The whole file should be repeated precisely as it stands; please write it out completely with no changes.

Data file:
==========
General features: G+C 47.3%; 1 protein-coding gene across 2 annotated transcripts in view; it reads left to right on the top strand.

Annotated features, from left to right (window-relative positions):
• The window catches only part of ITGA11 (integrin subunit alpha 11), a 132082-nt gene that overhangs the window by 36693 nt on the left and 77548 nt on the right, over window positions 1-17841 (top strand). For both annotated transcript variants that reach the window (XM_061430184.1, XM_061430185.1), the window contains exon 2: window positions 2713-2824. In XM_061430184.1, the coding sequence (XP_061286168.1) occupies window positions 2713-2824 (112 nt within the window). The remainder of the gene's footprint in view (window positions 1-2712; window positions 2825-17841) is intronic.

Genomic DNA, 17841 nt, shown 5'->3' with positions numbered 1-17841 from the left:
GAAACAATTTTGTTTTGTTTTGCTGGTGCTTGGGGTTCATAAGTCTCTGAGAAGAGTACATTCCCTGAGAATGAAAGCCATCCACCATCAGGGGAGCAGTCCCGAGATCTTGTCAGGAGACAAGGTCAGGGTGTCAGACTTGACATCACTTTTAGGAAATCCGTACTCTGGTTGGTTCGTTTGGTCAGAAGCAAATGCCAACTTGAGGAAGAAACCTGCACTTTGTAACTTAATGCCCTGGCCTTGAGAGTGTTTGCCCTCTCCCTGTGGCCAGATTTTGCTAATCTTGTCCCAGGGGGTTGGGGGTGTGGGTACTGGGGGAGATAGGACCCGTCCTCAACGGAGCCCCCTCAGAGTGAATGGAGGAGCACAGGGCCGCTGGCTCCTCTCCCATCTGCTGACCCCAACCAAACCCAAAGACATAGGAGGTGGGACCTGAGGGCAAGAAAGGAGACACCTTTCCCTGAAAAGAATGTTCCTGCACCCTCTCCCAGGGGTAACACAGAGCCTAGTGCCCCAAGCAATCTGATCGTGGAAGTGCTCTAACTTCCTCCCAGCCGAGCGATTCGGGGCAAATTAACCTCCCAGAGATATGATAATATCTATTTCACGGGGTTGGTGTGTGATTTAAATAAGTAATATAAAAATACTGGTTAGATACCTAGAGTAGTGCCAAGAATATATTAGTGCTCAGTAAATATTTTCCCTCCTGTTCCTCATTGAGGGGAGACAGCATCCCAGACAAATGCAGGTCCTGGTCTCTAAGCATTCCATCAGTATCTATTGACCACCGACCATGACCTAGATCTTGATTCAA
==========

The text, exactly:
General features: G+C 47.3%; 1 protein-coding gene across 2 annotated transcripts in view; it reads left to right on the top strand.

Annotated features, from left to right (window-relative positions):
• The window catches only part of ITGA11 (integrin subunit alpha 11), a 132082-nt gene that overhangs the window by 36693 nt on the left and 77548 nt on the right, over window positions 1-17841 (top strand). For both annotated transcript variants that reach the window (XM_061430184.1, XM_061430185.1), the window contains exon 2: window positions 2713-2824. In XM_061430184.1, the coding sequence (XP_061286168.1) occupies window positions 2713-2824 (112 nt within the window). The remainder of the gene's footprint in view (window positions 1-2712; window positions 2825-17841) is intronic.

Genomic DNA, 17841 nt, shown 5'->3' with positions numbered 1-17841 from the left:
GAAACAATTTTGTTTTGTTTTGCTGGTGCTTGGGGTTCATAAGTCTCTGAGAAGAGTACATTCCCTGAGAATGAAAGCCATCCACCATCAGGGGAGCAGTCCCGAGATCTTGTCAGGAGACAAGGTCAGGGTGTCAGACTTGACATCACTTTTAGGAAATCCGTACTCTGGTTGGTTCGTTTGGTCAGAAGCAAATGCCAACTTGAGGAAGAAACCTGCACTTTGTAACTTAATGCCCTGGCCTTGAGAGTGTTTGCCCTCTCCCTGTGGCCAGATTTTGCTAATCTTGTCCCAGGGGGTTGGGGGTGTGGGTACTGGGGGAGATAGGACCCGTCCTCAACGGAGCCCCCTCAGAGTGAATGGAGGAGCACAGGGCCGCTGGCTCCTCTCCCATCTGCTGACCCCAACCAAACCCAAAGACATAGGAGGTGGGACCTGAGGGCAAGAAAGGAGACACCTTTCCCTGAAAAGAATGTTCCTGCACCCTCTCCCAGGGGTAACACAGAGCCTAGTGCCCCAAGCAATCTGATCGTGGAAGTGCTCTAACTTCCTCCCAGCCGAGCGATTCGGGGCAAATTAACCTCCCAGAGATATGATAATATCTATTTCACGGGGTTGGTGTGTGATTTAAATAAGTAATATAAAAATACTGGTTAGATACCTAGAGTAGTGCCAAGAATATATTAGTGCTCAGTAAATATTTTCCCTCCTGTTCCTCATTGAGGGGAGACAGCATCCCAGACAAATGCAGGTCCTGGTCTCTAAGCATTCCATCAGTATCTATTGACCACCGACCATGACCTAGATCTTGATTCAA